Industrial boilers like kraft recovery boilers experience stress assisted corrosion (SAC) cracks in their carbon steel tubes and other water touched surfaces. The performance of carbon steel in industrial boilers strongly depends upon the formation and stability of the protective magnetite film, Fe3O4, on the waterside surface of boiler tubes. Tests were carried out in a recirculation autoclave under industrial boiling water conditions. Boiler water chemistry was controlled during a series of tests to keep the dissolved oxygen in the range of 5 ppb - 10 ppm. Initial tests were conducted to develop the magnetite film on carbon steel tube samples under different test conditions. Results have indicated that the water chemistry and ratios of anode/cathode have an effect on the magnetite film morphology. Film characterization by atomic force microscopy (AFM) and scanning electron microscopy (SEM) has shown that the magnetite film changes from an irregular-grained compact and protective film to a fine-grained porous (non-protective) film with tetrahedral crystals at the surface when the anode to cathode area ratio decreases. Corrosion fatigue crack initiation and growth mechanisms involved in boiler water environments include magnetite film damage as an important step. Slow strain rate tests were carried out in simulated boiler water environments, using smooth carbon steel samples, to investigate the role of temperature and water chemistry on crack initiation. The mechanism of stress assisted corrosion was proposed here, and an interrupted slow strain rate test was designed and carried out in lab to validate the proposed SAC mechanism.
Failures of carbon steel boiler tubes from the waterside have been reported in the utility boilers and industrial boilers for a long time. In the utility industry, waterside tube cracking, generally referred to as corrosion fatigue (CF), has been recognized as a major cause for boiler downtime. The typical corrosion fatigue crack that found in utility boiler is generally long and sharp, as shown in Figure 1 a. Cracks in industrial boilers are typically found in areas with heavy attachment welds on the outer surface. These cracks are typically blunt, with multiple bulbous features indicating a discontinuous growth, as shown in Figure 1b. These types of tube failures are typically referred to as stress assisted corrosion (SAC). For recovery boilers in the pulp and paper industry, these failures are particularly important as any water leak inside the furnace can potentially lead to smelt-water explosion. Utility boilers also have waterside cracking in carbon steel tubes but most of the cracks are sharp and are referred to as corrosion fatigue cracks. A significant amount of work has been published on corrosion fatigue crack initiation and propagation.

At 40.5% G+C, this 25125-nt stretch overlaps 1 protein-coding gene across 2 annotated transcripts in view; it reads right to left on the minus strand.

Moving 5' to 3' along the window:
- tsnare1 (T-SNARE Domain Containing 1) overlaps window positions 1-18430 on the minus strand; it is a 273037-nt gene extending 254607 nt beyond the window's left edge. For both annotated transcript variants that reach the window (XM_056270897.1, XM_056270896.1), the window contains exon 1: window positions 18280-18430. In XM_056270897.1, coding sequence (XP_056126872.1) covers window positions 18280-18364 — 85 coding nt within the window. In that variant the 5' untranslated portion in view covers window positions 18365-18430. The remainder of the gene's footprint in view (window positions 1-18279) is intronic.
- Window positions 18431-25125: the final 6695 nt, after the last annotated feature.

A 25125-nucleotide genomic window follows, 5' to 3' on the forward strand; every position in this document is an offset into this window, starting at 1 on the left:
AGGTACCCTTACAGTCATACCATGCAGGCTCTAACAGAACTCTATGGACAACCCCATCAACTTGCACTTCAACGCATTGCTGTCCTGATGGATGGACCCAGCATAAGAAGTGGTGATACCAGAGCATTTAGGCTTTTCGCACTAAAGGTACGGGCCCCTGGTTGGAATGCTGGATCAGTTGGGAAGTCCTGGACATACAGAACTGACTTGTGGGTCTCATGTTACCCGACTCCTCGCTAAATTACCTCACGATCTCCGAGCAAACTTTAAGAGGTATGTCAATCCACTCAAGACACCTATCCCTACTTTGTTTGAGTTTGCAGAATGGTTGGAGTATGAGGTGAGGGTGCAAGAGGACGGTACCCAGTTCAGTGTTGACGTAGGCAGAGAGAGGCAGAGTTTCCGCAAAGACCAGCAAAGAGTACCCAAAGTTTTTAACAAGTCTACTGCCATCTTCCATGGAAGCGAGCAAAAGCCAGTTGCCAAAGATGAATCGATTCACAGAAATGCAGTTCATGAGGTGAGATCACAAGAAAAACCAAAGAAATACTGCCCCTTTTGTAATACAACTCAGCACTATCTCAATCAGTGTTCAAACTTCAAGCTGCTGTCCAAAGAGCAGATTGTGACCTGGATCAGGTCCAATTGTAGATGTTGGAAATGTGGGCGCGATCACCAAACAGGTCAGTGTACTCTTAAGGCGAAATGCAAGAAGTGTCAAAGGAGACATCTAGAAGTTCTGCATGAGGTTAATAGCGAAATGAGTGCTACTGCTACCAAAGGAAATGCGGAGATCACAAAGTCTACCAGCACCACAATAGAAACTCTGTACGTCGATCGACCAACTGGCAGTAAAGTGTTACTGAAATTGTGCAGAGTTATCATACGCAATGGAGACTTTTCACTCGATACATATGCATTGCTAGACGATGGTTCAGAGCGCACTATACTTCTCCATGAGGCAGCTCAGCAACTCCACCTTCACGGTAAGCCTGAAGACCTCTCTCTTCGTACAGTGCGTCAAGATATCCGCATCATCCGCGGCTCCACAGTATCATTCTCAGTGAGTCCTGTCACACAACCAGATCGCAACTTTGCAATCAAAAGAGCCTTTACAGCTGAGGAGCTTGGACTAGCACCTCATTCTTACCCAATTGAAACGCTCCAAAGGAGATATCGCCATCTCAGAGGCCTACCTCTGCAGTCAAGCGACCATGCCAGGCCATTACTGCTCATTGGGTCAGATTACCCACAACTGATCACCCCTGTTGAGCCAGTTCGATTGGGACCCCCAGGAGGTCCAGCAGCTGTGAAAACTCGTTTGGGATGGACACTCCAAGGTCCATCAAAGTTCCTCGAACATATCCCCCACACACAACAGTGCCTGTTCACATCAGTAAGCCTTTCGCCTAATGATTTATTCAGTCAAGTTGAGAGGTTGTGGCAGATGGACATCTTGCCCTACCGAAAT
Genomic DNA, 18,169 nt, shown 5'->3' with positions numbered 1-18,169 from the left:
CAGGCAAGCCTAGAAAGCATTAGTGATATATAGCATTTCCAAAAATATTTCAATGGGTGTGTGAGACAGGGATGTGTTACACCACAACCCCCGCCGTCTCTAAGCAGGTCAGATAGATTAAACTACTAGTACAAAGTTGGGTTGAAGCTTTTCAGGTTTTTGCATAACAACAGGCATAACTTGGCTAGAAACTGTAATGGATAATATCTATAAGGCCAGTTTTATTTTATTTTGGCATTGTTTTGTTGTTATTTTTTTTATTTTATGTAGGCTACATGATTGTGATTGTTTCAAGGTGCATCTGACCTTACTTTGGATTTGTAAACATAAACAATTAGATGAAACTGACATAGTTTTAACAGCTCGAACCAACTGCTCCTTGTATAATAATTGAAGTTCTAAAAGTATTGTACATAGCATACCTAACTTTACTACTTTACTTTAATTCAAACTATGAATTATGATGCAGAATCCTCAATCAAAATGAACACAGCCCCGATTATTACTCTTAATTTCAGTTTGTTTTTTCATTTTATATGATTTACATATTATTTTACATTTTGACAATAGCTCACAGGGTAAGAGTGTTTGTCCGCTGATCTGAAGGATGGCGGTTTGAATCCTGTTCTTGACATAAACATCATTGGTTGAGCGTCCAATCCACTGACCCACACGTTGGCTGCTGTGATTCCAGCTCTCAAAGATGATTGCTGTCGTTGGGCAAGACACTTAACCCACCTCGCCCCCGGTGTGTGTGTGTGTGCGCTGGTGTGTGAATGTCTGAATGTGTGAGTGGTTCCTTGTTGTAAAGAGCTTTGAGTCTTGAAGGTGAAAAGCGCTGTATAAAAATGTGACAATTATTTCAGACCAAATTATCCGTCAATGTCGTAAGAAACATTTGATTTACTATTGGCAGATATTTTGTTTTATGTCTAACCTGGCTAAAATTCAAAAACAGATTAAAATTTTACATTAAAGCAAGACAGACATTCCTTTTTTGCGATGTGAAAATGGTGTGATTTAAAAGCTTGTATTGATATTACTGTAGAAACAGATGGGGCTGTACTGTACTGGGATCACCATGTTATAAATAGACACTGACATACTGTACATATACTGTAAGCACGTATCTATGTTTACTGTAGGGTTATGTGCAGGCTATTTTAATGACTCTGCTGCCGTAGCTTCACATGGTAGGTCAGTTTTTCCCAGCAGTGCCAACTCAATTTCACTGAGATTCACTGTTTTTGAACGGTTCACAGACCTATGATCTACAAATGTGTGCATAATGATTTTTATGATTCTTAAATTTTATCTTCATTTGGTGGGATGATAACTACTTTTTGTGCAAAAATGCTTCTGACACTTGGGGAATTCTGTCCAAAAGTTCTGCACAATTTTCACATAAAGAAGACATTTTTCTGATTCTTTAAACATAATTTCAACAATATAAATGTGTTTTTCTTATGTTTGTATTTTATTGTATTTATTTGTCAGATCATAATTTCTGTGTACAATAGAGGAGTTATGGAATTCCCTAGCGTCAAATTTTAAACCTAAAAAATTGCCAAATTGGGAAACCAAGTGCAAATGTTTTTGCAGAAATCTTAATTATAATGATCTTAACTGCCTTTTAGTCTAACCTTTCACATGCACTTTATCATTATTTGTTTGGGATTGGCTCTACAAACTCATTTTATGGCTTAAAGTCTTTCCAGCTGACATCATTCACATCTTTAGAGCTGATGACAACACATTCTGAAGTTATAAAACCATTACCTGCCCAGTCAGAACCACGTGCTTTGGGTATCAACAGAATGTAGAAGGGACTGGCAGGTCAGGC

It is clear from the previous published literature, why utility boilers may have sharp corrosion fatigue cracks whereas majority of industrial boilers have blunt and bulbous cracks. Typically, utility boilers operate at higher temperatures and pressures compared to the industrial boilers. It has been speculated that the water chemistry control in utility boilers, during operating and shutdown conditions, may be tightly controlled compared to most low pressure industrial boilers. Some researchers have reported the effect of temperature on corrosion fatigue .
Previous work in utility boiler environments has shown that the oxygen concentration has a significant effect on corrosion fatigue cracks in carbon steels. For carbon steel boiler tubes, Dooley reported that the corrosion fatigue is strongly influenced by water chemistry with oxygen concentration being the major factor. Results from ph